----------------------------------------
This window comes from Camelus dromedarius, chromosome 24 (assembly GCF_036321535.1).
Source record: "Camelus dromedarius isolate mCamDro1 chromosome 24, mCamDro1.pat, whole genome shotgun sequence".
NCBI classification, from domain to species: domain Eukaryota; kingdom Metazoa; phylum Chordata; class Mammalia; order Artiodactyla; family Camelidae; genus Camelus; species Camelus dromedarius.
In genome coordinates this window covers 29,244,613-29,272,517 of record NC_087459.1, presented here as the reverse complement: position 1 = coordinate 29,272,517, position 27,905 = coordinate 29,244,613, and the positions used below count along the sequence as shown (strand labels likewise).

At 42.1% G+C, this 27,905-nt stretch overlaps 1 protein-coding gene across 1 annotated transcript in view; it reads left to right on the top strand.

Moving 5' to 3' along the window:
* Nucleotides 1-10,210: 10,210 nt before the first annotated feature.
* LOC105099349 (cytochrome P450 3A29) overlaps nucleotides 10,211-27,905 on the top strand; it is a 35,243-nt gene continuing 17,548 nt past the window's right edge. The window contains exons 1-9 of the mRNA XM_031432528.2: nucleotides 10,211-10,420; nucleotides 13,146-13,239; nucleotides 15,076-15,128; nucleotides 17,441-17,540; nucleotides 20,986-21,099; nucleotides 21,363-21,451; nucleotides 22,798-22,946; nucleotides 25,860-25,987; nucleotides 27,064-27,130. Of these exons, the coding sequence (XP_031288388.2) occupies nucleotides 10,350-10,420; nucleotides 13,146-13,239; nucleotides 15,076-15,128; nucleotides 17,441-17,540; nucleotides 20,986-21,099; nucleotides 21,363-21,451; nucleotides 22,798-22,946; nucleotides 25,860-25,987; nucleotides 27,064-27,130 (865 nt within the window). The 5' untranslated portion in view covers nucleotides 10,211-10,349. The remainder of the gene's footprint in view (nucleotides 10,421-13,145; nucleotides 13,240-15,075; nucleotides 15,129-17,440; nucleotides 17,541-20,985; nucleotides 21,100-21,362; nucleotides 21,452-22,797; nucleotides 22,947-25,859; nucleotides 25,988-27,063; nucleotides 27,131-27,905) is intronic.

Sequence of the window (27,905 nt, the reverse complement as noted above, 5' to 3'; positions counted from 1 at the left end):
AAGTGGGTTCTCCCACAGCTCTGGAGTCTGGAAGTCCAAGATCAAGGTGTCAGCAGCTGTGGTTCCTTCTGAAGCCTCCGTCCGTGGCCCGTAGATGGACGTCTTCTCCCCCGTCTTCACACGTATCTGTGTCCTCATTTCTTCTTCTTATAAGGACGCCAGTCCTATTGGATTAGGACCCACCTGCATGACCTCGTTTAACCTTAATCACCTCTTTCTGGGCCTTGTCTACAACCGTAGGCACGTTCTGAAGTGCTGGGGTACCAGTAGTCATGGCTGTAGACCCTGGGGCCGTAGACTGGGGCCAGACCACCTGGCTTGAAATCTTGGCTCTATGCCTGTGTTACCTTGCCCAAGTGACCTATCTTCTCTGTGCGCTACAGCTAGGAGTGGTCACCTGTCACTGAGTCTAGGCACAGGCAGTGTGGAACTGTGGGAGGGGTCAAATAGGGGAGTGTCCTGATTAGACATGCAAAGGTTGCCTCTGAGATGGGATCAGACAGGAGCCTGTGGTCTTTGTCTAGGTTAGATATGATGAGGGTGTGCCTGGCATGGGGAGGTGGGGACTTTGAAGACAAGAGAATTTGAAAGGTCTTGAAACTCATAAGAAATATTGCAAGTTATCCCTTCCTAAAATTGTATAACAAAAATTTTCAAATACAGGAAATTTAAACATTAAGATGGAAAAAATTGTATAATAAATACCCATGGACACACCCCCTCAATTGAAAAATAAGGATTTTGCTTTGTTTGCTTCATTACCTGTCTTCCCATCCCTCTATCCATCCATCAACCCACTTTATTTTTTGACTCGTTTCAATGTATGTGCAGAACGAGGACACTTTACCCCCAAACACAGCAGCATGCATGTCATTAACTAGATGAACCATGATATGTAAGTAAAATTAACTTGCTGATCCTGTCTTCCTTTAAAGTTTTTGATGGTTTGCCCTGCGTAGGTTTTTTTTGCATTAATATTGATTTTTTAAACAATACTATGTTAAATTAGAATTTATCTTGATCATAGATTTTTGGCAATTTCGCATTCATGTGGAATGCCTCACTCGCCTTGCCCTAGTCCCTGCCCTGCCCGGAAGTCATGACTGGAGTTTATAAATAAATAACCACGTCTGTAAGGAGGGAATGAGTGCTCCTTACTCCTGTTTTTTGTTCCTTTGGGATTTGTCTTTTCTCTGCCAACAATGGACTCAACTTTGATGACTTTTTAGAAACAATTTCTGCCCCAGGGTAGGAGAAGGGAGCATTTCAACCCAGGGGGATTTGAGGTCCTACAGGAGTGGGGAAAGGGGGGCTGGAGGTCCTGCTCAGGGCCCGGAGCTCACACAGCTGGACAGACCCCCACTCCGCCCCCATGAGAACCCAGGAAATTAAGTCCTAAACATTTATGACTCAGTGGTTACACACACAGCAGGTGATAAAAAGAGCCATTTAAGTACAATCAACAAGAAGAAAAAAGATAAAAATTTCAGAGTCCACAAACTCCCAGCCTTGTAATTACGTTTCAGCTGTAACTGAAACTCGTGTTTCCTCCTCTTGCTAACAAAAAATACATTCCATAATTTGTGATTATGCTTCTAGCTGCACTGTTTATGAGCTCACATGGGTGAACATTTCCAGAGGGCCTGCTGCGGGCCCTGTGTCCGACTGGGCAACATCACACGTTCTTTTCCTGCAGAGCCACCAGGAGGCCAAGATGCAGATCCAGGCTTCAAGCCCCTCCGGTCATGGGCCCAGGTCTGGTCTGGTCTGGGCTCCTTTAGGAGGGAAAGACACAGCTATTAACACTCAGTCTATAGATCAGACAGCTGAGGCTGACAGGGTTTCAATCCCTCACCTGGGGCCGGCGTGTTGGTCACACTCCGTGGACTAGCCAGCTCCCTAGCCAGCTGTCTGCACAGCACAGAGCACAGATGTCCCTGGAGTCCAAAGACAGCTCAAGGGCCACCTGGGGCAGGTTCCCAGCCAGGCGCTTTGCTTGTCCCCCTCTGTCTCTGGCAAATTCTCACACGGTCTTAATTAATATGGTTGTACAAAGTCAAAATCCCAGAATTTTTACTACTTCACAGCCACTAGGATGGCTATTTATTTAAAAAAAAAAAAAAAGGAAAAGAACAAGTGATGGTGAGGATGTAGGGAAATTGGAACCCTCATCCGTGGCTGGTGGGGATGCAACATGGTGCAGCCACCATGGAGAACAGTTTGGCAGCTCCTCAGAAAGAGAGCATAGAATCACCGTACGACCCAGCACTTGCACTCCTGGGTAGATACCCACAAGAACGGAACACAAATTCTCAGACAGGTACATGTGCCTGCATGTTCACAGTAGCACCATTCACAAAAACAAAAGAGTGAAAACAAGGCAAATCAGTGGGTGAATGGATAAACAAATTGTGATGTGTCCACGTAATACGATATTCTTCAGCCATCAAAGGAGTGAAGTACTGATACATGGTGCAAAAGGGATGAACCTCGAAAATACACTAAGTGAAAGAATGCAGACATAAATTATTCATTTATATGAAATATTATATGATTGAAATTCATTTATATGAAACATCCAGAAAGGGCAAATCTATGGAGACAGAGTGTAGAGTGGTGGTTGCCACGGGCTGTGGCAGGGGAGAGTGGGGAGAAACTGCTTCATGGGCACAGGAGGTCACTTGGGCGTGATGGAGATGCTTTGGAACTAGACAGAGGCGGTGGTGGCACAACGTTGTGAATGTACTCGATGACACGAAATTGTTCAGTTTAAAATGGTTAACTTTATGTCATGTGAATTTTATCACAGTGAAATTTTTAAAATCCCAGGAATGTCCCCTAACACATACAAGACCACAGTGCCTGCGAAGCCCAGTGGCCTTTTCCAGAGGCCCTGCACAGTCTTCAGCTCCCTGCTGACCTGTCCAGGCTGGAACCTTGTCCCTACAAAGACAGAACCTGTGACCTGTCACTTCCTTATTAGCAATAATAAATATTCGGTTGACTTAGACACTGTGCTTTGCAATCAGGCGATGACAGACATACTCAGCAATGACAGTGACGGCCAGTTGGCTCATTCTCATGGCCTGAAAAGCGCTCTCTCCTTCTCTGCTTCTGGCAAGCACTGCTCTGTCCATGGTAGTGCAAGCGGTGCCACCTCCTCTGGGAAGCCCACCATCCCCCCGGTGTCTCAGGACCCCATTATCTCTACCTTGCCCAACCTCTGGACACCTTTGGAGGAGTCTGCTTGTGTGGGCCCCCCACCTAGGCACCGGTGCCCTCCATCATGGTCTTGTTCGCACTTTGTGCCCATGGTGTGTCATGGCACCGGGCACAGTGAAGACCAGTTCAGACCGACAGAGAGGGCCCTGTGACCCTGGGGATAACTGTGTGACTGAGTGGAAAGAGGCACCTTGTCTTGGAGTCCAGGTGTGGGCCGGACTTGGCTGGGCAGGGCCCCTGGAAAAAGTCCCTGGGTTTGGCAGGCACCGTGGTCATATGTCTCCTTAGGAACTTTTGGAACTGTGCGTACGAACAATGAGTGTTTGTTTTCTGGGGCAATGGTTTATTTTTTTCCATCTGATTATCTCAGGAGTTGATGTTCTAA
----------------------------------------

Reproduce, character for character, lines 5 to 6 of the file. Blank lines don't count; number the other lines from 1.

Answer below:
At 42.1% G+C, this 27,905-nt stretch overlaps 1 protein-coding gene across 1 annotated transcript in view; it reads left to right on the top strand.

Moving 5' to 3' along the window: